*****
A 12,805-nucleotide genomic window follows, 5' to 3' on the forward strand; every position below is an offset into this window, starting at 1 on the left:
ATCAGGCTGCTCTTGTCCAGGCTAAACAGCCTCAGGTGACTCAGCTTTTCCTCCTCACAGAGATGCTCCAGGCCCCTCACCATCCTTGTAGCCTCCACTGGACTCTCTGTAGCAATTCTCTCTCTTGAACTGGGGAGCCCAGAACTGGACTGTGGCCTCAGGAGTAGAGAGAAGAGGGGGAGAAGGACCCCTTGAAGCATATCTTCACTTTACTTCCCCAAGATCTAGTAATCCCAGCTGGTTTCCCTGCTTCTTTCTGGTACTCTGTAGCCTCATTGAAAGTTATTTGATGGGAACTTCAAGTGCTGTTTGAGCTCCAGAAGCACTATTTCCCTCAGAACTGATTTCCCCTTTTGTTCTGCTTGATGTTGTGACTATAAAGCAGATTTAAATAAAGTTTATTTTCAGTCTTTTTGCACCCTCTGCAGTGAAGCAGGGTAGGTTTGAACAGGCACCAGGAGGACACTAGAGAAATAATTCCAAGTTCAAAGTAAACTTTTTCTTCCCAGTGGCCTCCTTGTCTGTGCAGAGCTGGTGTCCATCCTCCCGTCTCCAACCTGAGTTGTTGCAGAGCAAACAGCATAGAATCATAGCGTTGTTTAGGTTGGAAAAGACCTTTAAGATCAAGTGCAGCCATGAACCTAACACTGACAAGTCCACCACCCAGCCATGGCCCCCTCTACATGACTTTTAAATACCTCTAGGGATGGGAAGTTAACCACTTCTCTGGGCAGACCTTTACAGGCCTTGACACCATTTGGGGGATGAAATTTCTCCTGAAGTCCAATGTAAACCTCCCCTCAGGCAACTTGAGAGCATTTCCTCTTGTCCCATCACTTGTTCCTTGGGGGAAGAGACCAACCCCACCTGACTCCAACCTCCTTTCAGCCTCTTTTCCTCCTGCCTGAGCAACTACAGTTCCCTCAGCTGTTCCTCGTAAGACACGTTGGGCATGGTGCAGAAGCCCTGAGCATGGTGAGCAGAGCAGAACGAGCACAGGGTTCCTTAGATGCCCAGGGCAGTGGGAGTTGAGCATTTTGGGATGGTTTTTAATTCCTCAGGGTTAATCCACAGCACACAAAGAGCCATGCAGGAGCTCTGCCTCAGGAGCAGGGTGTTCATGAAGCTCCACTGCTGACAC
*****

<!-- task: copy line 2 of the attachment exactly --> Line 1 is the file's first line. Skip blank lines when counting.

ATCAGGCTGCTCTTGTCCAGGCTAAACAGCCTCAGGTGACTCAGCTTTTCCTCCTCACAGAGATGCTCCAGGCCCCTCACCATCCTTGTAGCCTCCACTGGACTCTCTGTAGCAATTCTCTCTCTTGAACTGGGGAGCCCAGAACTGGACTGTGGCCTCAGGAGTAGAGAGAAGAGGGGGAGAAGGACCCCTTGAAGCATATCTTCACTTTACTTCCCCAAGATCTAGTAATCCCAGCTGGTTTCCCTGCTTCTTTCTGGTACTCTGTAGCCTCATTGAAAGTTATTTGATGGGAACTTCAAGTGCTGTTTGAGCTCCAGAAGCACTATTTCCCTCAGAACTGATTTCCCCTTTTGTTCTGCTTGATGTTGTGACTATAAAGCAGATTTAAATAAAGTTTATTTTCAGTCTTTTTGCACCCTCTGCAGTGAAGCAGGGTAGGTTTGAACAGGCACCAGGAGGACACTAGAGAAATAATTCCAAGTTCAAAGTAAACTTTTTCTTCCCAGTGGCCTCCTTGTCTGTGCAGAGCTGGTGTCCATCCTCCCGTCTCCAACCTGAGTTGTTGCAGAGCAAACAGCATAGAATCATAGCGTTGTTTAGGTTGGAAAAGACCTTTAAGATCAAGTGCAGCCATGAACCTAACACTGACAAGTCCACCACCCAGCCATGGCCCCCTCTACATGACTTTTAAATACCTCTAGGGATGGGAAGTTAACCACTTCTCTGGGCAGACCTTTACAGGCCTTGACACCATTTGGGGGATGAAATTTCTCCTGAAGTCCAATGTAAACCTCCCCTCAGGCAACTTGAGAGCATTTCCTCTTGTCCCATCACTTGTTCCTTGGGGGAAGAGACCAACCCCACCTGACTCCAACCTCCTTTCAGCCTCTTTTCCTCCTGCCTGAGCAACTACAGTTCCCTCAGCTGTTCCTCGTAAGACACGTTGGGCATGGTGCAGAAGCCCTGAGCATGGTGAGCAGAGCAGAACGAGCACAGGGTTCCTTAGATGCCCAGGGCAGTGGGAGTTGAGCATTTTGGGATGGTTTTTAATTCCTCAGGGTTAATCCACAGCACACAAAGAGCCATGCAGGAGCTCTGCCTCAGGAGCAGGGTGTTCATGAAGCTCCACTGCTGACAC